Health Watchdog Launches Legal Action on Lead-Tainted Plum and Ginger Candies

99Ranch_small250px_notextFINALPlum candy from 99 Ranch Market contains nearly 100 times more lead than the legal limitOakland, CA-The Center for Environmental Health (CEH) has initiated legal action against eight retailers and distributors of plum and ginger candies after independent testing found dangerous levels of lead in the products. Tests found fourteen varieties of the Asian candies, sold by major retailers and ethnic groceries, with levels of lead in excess of FDA and state limits. One of the candies had nearly 100 times more lead than the legal limit under California’s Proposition 65 consumer protection law.

“It is especially worrisome when we find lead in candy, since consumers are ingesting the lead with every bite,” said CEH Executive Director Michael Green. “This candy may be very dangerous, particularly for children or pregnant women.”

CEH has initiated legal action against the candy companies under Prop 65, urging the companies to take immediate action to get the products off of store shelves. Last month, CDPH announced a voluntary recall of one plum candy variety, but CEH has found similar problems in fourteen candies out of nineteen products tested, suggesting the problem is much more widespread.

Based on the typical serving size of the candies (by the product packaging or by comparing similar products), all of them expose consumers to lead well above the legal limit under Prop 65 in a single serving; seven of the candies would expose consumers to ten times or more lead than the Prop 65 limit with a single serving. All of the candies also violated California’s lead in candy law and FDA standards, which ban candies containing more than 0.10 ppm of lead. The state lead in candy law followed legal settlements won by CEH and the Attorney General against Mars, Hersheys, and other makers of imported candies from Mexico.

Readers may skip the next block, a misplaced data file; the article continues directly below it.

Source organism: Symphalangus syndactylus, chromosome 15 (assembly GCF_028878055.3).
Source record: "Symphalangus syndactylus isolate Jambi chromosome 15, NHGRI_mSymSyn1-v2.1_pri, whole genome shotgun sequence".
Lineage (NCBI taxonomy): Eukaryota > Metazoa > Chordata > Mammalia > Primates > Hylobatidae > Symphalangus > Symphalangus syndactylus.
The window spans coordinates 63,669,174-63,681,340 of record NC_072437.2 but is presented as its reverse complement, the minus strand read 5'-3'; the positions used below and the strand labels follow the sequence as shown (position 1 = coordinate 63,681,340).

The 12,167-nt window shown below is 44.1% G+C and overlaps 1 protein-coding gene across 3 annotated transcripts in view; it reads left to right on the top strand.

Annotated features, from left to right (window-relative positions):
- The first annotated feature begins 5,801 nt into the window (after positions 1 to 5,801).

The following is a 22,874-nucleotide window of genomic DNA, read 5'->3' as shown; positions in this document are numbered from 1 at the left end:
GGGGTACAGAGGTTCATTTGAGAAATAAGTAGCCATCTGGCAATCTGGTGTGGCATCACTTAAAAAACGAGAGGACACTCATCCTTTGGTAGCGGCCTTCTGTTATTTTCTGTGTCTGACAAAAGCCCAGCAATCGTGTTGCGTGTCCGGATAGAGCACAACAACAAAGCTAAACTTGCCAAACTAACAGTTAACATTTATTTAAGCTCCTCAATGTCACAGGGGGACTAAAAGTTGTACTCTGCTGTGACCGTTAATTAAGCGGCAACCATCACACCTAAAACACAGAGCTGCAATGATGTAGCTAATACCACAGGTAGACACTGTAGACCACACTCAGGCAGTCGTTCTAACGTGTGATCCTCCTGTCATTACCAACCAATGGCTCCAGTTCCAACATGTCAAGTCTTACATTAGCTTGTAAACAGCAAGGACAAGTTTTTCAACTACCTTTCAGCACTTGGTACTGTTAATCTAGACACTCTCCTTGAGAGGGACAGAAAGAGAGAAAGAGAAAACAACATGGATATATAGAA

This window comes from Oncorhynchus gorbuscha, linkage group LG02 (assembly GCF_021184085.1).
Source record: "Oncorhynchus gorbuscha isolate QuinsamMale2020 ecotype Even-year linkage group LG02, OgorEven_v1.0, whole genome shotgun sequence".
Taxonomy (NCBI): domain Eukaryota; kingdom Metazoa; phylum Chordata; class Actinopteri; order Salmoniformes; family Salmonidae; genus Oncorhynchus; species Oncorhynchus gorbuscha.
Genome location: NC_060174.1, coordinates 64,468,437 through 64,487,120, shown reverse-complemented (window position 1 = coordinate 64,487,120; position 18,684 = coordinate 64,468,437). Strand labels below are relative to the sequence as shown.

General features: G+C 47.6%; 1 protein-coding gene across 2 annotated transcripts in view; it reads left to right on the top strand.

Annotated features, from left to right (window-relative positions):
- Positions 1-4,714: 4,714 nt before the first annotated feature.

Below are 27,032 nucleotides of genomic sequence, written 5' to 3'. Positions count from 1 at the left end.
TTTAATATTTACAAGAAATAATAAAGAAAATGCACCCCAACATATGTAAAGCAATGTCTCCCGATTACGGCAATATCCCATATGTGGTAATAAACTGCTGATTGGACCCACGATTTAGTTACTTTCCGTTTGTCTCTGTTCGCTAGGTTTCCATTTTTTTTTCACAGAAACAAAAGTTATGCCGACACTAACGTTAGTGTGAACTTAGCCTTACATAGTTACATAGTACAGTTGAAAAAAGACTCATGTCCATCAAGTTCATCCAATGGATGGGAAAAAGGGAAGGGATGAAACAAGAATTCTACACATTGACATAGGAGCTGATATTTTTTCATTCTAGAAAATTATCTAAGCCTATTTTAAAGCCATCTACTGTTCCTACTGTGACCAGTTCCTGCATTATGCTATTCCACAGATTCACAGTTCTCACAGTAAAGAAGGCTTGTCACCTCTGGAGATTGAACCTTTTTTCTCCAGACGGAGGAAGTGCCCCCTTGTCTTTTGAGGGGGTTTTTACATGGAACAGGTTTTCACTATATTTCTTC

The candies were purchased at Bay Area retailers including Lucky in El Cerrito, 99 Ranch Market in Richmond, Lion in Milpitas, Marina Foods in Fremont, and San Pablo International supermarket in San Pablo, in February and June. Packaging on the products indicates the candies are imported from Hong Kong, China, and Taiwan.

Scientists are increasingly concerned that there is no safe level of lead exposure, especially for pregnant women and young children. Lead is a neurotoxin that can cause learning disorders, brain and nerve damage, hearing problems, stunted growth, and digestive problems. Lead can also delay puberty in women and decrease sperm production in men.

Lead exposure has been linked to higher rates of infertility in women, and an increased risk of heart attacks, strokes, and high blood pressure, among other health problems. A recent study concluded that lead exposure during pregnancy could have “lasting and possibly permanent effects” on a child’s IQ, and another study showed that lead exposure during the first trimester (three month period), when some women are not even aware that they are pregnant, had the most pronounced effects on a child’s mental development.

CEH has a fifteen-year track record of protecting communities from the health impacts of toxic pollution and has previously uncovered lead and other toxic health threats to children from wood playground structures, toys, vinyl baby bibs and lunchboxes, children’s jewelry, children’s medicines, and many other products. CEH also works with major industries and leaders in green business to promote healthier alternatives to toxic products and practices. In 2010, the San Francisco Business Times bestowed its annual “Green Champion” award to CEH for its work to improve health and the environment in the Bay Area and beyond.

For more information, see www.ceh.org

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